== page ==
The fraternal delegates from other churches were invited to address the Synod for three minutes each. Dr Robert K.Welsh, of the Disciples of Christ, USA, introduced himself as ‘one of those referred to in the working document for this Synod as living in a “mixed marriage”, that is I am Protestant, my wife is Roman Catholic’. The working document only described such marriages as presenting problems. ‘My hope is that this Synod might also identify “mixed marriages” more positively as “great opportunities” for witnessing to God’s gift of oneness in Christ and God’s love for all persons – especially for those marriages between persons baptised as Christians.’ He spoke of his oldest grandson, now an altar boy. ‘My deep regret continues to be that, when I attend Mass with my grandson, I am not allowed to partake of the Eucharist. This is personal, and it’s painful. … I not only experience being excluded from my own human family; I also experience exclusion from the family of the church: the one, holy, catholic and apostolic church that we all confess’. (16 October)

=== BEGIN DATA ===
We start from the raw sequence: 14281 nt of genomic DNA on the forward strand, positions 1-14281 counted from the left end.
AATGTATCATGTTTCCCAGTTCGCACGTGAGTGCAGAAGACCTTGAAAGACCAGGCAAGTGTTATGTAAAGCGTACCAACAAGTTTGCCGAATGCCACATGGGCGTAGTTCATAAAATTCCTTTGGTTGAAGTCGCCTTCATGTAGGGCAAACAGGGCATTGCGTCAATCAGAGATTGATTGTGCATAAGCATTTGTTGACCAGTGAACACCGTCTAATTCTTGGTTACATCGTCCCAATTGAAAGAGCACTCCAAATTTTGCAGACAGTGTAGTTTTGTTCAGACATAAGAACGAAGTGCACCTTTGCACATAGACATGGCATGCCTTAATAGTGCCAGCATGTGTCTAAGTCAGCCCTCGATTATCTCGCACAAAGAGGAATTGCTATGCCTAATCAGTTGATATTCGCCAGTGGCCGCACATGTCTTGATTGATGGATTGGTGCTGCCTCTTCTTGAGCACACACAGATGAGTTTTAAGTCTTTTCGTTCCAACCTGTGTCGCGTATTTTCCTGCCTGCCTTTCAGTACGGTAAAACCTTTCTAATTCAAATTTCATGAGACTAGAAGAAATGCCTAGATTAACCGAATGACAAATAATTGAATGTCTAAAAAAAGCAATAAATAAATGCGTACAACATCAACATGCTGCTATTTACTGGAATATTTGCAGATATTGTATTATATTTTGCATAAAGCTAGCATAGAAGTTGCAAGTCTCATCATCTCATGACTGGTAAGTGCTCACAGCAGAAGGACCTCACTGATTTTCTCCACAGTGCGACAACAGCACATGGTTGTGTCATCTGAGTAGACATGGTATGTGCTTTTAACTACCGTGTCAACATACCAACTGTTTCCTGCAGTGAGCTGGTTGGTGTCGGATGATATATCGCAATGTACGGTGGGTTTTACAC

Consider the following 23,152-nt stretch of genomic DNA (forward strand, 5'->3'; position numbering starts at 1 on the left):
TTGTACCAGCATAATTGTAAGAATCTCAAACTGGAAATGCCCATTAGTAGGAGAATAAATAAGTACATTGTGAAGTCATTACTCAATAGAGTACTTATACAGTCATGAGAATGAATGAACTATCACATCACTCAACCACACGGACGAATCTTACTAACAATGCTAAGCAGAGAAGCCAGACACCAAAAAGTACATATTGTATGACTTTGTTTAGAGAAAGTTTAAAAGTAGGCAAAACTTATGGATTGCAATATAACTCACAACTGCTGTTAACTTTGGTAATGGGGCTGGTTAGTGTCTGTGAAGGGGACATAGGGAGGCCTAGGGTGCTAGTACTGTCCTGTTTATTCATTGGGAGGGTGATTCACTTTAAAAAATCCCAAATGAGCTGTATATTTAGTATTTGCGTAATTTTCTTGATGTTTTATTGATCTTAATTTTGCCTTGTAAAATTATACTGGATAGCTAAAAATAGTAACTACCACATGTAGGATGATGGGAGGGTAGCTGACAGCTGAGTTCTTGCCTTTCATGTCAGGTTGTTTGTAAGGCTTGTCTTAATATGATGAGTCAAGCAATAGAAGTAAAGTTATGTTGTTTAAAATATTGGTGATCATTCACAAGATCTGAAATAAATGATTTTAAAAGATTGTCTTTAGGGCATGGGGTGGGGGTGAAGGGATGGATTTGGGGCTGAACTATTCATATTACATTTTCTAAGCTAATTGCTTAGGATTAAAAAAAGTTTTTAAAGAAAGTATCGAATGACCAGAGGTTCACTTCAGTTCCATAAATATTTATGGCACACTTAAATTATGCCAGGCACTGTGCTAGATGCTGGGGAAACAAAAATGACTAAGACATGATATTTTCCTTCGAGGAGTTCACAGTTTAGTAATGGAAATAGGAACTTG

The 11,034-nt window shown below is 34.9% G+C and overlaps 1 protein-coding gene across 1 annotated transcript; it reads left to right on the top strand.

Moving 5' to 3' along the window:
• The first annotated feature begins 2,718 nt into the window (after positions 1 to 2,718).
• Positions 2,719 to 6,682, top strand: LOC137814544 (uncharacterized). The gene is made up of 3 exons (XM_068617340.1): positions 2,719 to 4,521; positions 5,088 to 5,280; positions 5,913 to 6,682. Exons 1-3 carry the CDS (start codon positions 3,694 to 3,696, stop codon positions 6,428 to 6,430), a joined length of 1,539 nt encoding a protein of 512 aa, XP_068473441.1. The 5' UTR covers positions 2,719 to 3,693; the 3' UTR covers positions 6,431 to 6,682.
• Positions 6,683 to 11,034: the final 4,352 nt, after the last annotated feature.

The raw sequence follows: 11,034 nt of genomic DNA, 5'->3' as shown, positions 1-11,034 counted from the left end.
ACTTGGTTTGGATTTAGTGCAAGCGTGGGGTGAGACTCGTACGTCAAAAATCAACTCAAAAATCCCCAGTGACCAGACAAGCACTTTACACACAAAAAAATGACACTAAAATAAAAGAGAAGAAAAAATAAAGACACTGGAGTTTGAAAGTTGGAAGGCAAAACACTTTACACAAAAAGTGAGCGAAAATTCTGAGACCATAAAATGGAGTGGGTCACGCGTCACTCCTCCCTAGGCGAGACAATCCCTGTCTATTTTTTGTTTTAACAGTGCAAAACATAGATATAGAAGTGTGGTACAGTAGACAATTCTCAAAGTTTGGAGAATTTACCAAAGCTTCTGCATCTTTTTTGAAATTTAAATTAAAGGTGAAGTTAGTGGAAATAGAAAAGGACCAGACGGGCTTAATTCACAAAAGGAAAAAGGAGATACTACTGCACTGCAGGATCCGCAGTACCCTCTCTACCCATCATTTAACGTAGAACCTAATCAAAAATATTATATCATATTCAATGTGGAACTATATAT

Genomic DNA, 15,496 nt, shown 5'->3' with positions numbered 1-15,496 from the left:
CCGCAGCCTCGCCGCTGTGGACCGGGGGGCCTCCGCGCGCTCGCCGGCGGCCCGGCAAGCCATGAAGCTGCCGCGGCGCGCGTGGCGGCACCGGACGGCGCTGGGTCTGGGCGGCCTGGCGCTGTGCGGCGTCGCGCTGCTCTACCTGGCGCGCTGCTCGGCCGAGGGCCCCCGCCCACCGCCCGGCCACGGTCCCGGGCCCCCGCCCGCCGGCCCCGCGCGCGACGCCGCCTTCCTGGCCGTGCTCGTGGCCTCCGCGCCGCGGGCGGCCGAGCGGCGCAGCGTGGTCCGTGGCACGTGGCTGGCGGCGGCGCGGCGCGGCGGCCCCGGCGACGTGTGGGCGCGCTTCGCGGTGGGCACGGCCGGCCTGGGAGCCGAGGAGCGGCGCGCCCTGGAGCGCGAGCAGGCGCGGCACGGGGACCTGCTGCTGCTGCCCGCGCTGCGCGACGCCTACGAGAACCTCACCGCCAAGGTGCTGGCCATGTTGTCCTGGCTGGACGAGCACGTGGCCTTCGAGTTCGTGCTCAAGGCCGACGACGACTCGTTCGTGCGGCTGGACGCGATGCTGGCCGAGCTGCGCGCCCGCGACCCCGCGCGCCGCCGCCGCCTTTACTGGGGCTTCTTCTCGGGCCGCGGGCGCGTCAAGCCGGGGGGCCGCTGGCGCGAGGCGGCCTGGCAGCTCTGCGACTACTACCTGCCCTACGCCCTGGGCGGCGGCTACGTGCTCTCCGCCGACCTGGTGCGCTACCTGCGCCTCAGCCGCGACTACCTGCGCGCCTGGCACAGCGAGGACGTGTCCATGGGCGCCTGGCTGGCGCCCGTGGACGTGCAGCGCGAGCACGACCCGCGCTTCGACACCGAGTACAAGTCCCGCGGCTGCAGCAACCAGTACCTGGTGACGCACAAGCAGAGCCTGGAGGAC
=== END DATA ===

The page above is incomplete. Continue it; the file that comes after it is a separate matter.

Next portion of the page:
Bishop Tim spoke in more general terms in his Synod intervention. He noted in his blog that he was pleased to hear Cardinal Koch (President of the Pontifical Council for Promoting Christian Unity) say that the language used about marriages between a Catholic and a Christian from another denomination was too negative and needed to be positive. He was going to say something about this in his small group. (18 October)